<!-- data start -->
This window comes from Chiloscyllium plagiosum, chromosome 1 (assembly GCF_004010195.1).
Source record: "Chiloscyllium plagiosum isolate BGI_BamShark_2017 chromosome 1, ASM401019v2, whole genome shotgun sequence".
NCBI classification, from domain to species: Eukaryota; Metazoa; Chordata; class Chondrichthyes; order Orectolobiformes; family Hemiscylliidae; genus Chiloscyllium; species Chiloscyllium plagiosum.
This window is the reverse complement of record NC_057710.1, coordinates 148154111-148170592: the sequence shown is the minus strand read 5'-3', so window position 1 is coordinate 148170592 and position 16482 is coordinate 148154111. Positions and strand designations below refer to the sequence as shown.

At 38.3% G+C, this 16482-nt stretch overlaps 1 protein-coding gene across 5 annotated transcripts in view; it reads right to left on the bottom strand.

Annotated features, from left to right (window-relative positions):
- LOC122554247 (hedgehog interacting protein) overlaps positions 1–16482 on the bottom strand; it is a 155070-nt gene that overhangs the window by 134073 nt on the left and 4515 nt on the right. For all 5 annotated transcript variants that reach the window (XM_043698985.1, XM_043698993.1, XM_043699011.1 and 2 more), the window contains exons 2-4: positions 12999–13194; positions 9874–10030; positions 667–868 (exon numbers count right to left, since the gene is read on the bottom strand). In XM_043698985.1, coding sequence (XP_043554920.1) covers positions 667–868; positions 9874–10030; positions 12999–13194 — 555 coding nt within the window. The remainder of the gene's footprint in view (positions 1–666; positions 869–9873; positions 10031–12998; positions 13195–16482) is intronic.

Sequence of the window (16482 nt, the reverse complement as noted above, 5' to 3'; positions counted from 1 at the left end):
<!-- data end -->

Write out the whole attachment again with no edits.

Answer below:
This window comes from Chiloscyllium plagiosum, chromosome 1 (assembly GCF_004010195.1).
Source record: "Chiloscyllium plagiosum isolate BGI_BamShark_2017 chromosome 1, ASM401019v2, whole genome shotgun sequence".
NCBI classification, from domain to species: Eukaryota; Metazoa; Chordata; class Chondrichthyes; order Orectolobiformes; family Hemiscylliidae; genus Chiloscyllium; species Chiloscyllium plagiosum.
This window is the reverse complement of record NC_057710.1, coordinates 148154111-148170592: the sequence shown is the minus strand read 5'-3', so window position 1 is coordinate 148170592 and position 16482 is coordinate 148154111. Positions and strand designations below refer to the sequence as shown.

At 38.3% G+C, this 16482-nt stretch overlaps 1 protein-coding gene across 5 annotated transcripts in view; it reads right to left on the bottom strand.

Annotated features, from left to right (window-relative positions):
- LOC122554247 (hedgehog interacting protein) overlaps positions 1–16482 on the bottom strand; it is a 155070-nt gene that overhangs the window by 134073 nt on the left and 4515 nt on the right. For all 5 annotated transcript variants that reach the window (XM_043698985.1, XM_043698993.1, XM_043699011.1 and 2 more), the window contains exons 2-4: positions 12999–13194; positions 9874–10030; positions 667–868 (exon numbers count right to left, since the gene is read on the bottom strand). In XM_043698985.1, coding sequence (XP_043554920.1) covers positions 667–868; positions 9874–10030; positions 12999–13194 — 555 coding nt within the window. The remainder of the gene's footprint in view (positions 1–666; positions 869–9873; positions 10031–12998; positions 13195–16482) is intronic.

Sequence of the window (16482 nt, the reverse complement as noted above, 5' to 3'; positions counted from 1 at the left end):